‘They’re hopeful’: Local organizations support Afghan families after arriving to Rochester

Local News

ROCHESTER, N.Y. (WROC) — As Afghan families flee the country in wake of the Taliban taking control, local organizations are preparing to help those who come to Rochester feel at home again. 

More than 10,000 people were evacuated from Kabul on Tuesday, according to the White House. Yet, many are still waiting for the chance to leave.

“We have people at the Kabul airport that are just waiting for hours to leave… uncertainty, fear, fear for their family members that have been left behind,” Lisa Hoyt, the Director of Refugee and Immigration Services at Catholic Family Center said. 

“There’s a tremendous amount of anxiety, sadness, all the things that you would feel knowing that your family members are subject to possible harm. And the worry that goes with that is very real, very real.”

Rochester is one city that refugees and SIVs (Special Immigrant Visas) from Afghan come to. With new families arriving every week, organizations like Keeping Our Promise, the Catholic Family Center and Saint’s Place are working to help them resettle and adjust. 

Since U.S. troops announced they were leaving Afghanistan, the Catholic Family Center has helped more than 35 people move into the area. Usually the center is given a couple weeks to prepare for new arrivals, but things are a little different right now.

“It’s been a little bit more quick,” Hoyt said. “I would say some days we’re finding out the same day that we have an arrival.”

Luckily, Hoyt says Rochester has a large community of Afghan families and former SIV’s that have been helping house families until their residence is secured for them. 

Keeping Our Promise, which is one of our partnering NGOs that work with specifically SIVs, are very connected. And so there’s a large contingent of people that they can rely on that they might have also even known or worked with overseas, some are family members, obviously, that that’s the ideal piece, but a lot of them have known each other, heard of each other, and even if not, the Afghan community as well as the Rochester community are very welcoming.”

Hoyt says the Catholic Family Center is currently working with local landlords to find housing families, based on the size.

“We then go look at the house, make a determination if it’s something we haven’t rented before, we do a home safety inspection to ensure that it’s up to the standards that we need to meet for the federal government. If it is, then we secure housing, we provide a deposit out of their resettlement funds,” Hoyt said.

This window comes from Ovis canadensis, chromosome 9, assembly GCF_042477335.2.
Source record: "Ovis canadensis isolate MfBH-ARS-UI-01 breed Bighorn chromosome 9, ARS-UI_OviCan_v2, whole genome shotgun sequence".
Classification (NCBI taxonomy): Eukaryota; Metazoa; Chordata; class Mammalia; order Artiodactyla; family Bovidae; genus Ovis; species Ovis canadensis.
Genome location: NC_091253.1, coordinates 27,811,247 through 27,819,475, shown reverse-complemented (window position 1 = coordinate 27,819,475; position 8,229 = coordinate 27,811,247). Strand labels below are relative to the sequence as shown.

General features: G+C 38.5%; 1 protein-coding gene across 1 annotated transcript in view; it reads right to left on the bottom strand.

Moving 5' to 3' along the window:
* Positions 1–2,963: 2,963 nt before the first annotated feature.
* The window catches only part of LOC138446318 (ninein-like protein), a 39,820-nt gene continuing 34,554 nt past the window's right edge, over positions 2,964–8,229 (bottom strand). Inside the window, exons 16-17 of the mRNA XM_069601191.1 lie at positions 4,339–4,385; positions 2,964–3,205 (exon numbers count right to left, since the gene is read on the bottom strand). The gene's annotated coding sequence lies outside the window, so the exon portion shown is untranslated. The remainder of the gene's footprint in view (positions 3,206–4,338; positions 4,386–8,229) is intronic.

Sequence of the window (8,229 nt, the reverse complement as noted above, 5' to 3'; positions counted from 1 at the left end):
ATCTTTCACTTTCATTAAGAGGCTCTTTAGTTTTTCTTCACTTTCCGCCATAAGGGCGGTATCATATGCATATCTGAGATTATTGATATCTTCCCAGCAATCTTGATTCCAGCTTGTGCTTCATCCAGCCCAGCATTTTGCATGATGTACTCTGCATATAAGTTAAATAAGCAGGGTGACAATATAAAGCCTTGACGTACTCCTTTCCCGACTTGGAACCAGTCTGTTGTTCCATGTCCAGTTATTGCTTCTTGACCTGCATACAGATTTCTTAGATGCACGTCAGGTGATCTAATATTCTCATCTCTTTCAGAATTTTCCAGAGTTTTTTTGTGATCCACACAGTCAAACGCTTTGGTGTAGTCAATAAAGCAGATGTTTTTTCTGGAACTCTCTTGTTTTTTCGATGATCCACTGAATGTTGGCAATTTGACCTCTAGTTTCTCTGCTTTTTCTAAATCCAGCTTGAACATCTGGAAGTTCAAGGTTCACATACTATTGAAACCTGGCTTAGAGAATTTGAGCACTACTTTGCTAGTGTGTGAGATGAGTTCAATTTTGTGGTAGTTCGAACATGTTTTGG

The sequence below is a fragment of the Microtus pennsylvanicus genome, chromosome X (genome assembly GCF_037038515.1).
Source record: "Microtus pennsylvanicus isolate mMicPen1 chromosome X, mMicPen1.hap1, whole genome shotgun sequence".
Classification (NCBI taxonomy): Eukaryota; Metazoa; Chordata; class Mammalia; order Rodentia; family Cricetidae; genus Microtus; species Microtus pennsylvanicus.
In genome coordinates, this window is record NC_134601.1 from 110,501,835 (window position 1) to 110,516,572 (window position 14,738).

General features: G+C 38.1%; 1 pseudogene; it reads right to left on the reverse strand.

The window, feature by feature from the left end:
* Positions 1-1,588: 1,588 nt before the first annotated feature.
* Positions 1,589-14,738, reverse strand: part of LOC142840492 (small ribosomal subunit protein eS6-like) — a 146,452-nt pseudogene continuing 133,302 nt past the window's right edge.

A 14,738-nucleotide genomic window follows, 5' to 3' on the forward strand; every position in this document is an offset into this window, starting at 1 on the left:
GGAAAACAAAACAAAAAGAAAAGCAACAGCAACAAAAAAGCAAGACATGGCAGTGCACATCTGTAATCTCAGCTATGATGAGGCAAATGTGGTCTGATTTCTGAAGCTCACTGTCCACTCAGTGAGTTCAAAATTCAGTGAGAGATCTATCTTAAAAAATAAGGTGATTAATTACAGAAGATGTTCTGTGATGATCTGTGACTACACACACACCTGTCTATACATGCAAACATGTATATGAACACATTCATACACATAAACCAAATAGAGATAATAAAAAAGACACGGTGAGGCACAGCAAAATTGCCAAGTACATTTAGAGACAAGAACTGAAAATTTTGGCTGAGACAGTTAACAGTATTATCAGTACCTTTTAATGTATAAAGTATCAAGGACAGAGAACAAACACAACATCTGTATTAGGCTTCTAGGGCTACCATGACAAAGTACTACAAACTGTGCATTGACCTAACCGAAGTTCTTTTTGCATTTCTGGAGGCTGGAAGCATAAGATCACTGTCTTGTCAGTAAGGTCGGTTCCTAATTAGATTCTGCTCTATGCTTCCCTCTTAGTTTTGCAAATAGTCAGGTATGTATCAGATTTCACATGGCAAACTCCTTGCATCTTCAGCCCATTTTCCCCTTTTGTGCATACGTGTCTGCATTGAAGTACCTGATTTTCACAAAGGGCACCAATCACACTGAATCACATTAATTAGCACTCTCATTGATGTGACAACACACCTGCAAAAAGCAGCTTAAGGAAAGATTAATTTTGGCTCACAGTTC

Once a home is selected, the Saint’s Place in Pittsford helps furnish it.

“We deliver all kinds of furniture to them everything from brand new beds, pillows, bedding, sheets, towels, you know, rice cookers, you name it. And then we do furniture, and sofas and tables, coffee tables,” Michele Quinn, the Associate Director at Saint’s Place said. 

Case managers also help stock the fridges so families have meals to eat once they arrive. 

In the past week-and-a-half, Quinn says they have helped house five families and they are expecting many more. 

“We just set up a family of eight yesterday and the family couldn’t have been more gracious and more excited about everything that they had,” Quinn said. 

The Saint’s Place also has a Clothing Closet that families can get new clothes at.

Many families have been arriving to the Rochester Airport late at night. After traveling across the globe, adjusting to a new culture can take some time.

“We’re on a learning curve along with the Afghanis,” Quinn said. “We realize what difficulties and trials they’ve already been through, and then they come to the United States and they have to immediately adjust to our culture and our ways.”

It can also be difficult for arriving families because they often have other family or friends who are still in Afghanistan. 

“There is still a heavy heart because of what they’re seeing and the reality that they will never probably see their home country again. And that’s very hard to accept,” Hoyt said.

However, Hoyt says there is also a sense of renewed hope as families start their new journey. 

“Refugees in general are resilient. They’ve lived through a lot more than we ever could imagine, and I think when they come to Rochester they’re hopeful that they’re going to have a future ahead of them that is going to be one that allows for freedoms that they did not experience in their country and haven’t for many years,” Hoyt said.

With more people coming from Afghanistan, the Catholic Family Center, Keeping Our Promise, and Saint’s Place are looking for donations and volunteers.

The Catholic Family Center has a list of needed items here. The center also has an Amazon wishlist.

Saint’s Place is looking for donations as well. They specifically are in need of bedding (clean or gently used). They also need kitchen items, like dishes, pots, and pans and winter clothing, like warm jackets and jeans. 

Saint’s Place asks that people don’t drop off Christmas or Halloween decorations, or outdoor sporting equipment/materials. They take donations Monday through Thursdays. You can click here for more information.

Keeping Our Promise has ways you can donate on their website.

All of the organizations say the community of Rochester has been very generous and they are so thankful for everyone’s support. 

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